This was my fifth year of attending SXSW Interactive, the annual enormo-festival/conference/party in Austin.

That means in certain circles, I’m a veteran. In other circles, I’m still a n00b. My first year was the first year that Interactive registration exceeded that of the Music festival. Music is the grandaddy of SXSW, the first festival they held. Interactive is a mere 20 years old, starting a few years into the event.

Since 2010, my first year, Interactive registrations have exploded. Interactive now accounts for, by far, the most registrants.  More people still come to town for music, mind you, but there are so many free concerts and non-official concerts all around the area that many don’t bother to pay for a pass.

I have always regretted not having attended in 2009, the first year I worked for myself. But each year has been a combination of a terrific time filled with parties and great food and an incredible personal experience.

In 2010, I finally met several friends I’d known online for quite some time, new folks I still count as friends, a college friend I hadn’t seen in about a decade, and spent a significant amount of time with several friends I’d finally met at other conferences but hadn’t seen since. I made new professional acquaintances.

Each year since has been like that.

My second year, I went at the last minute and was unable to find a hotel or flight, so my husband and I road-tripped and stayed a few miles out of town, with the hubby chauffeuring me back and forth at the start and end of each day. I came out of SXSW that year with a couple of freelance jobs, which was great, as I’d been laid off just a couple weeks before the conference.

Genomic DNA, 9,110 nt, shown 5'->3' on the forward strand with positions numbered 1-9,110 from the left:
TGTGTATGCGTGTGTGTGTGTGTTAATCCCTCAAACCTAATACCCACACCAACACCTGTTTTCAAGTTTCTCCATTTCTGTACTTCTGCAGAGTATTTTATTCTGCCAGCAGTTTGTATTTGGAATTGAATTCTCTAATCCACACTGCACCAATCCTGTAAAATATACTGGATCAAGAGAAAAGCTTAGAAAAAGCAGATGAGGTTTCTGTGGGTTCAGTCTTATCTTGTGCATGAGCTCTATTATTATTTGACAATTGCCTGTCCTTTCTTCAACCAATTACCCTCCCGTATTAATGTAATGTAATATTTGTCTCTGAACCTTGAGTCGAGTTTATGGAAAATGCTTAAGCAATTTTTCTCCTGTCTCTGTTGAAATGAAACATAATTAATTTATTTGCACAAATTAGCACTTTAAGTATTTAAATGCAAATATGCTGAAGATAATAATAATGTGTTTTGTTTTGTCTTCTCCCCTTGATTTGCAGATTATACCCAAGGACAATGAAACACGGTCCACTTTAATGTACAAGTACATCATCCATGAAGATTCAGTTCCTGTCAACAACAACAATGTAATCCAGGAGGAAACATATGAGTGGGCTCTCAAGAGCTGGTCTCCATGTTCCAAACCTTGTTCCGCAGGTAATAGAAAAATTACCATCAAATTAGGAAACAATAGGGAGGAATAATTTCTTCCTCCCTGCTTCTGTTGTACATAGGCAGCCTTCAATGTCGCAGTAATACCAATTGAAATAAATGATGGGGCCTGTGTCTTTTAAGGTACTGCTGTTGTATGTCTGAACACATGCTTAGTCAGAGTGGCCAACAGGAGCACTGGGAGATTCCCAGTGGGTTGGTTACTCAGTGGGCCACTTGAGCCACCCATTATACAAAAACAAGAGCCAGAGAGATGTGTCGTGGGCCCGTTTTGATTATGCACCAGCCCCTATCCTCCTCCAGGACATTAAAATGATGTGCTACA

I spoke in my third year, thanks to a friendship a young woman struck up with me in the blogger lounge during my second year. That young woman was Emily Miethner, who has since created the wildly successful FindSpark community for young creatives. The two of us combined forces and proposed a panel that was accepted on Christmas Eve 2011.

Last year, I spent the better part of four hours with someone I’d known online for some time but had never met in real life. I spent quality time with many other folks I’d not been able to catch up with in the 51 weeks between the two conferences.


He was a great sport – the first photo didn’t come out and he willingly posed again with me.


He didn’t pose, but I took it myself and I’m in it, and so’s Cosby. Close enough for government work.








And this year, I managed to not only get selfies with Bill Nye and Bill Cosby (ok, on the latter it was only sort of a selfie, but …), but also spent a tremendous amount of time with new friends, ran into a former reporter of mine and met some terrific folks. As usual. In the blogger lounge, I met some new folks and met some people I’ve known online for a few years but have never met IRL. As usual.

As I was walking down Trinity Street on the first or second morning I was there, a lovely couple asked me if I’d been to SXSW before. When I told them it was my fifth year, they asked what kept me coming back. They really weren’t sure how they felt about it.

“It’s the people,” I told them. Every year I come, I get to spend time with people  I would never get to spend time with otherwise.

Until that stops happening, I’ll keep going to SXSW. It’s huge, it’s unmanageable and it’s impossible to get to see everything you want to. Going to sessions is insanity, especially if the speaker is a big name.

But the big names aren’t why I keep going back.

In the top photo are Murray Newlands, V. Rao Dumpeti, Samir Singh, Shashi Bellakonda, Guy Kawasaki, Tamar Weinberg, me, and Dalia Strum in our “Ellen Oscars selfie” at SXSW. If only I had longer arms.

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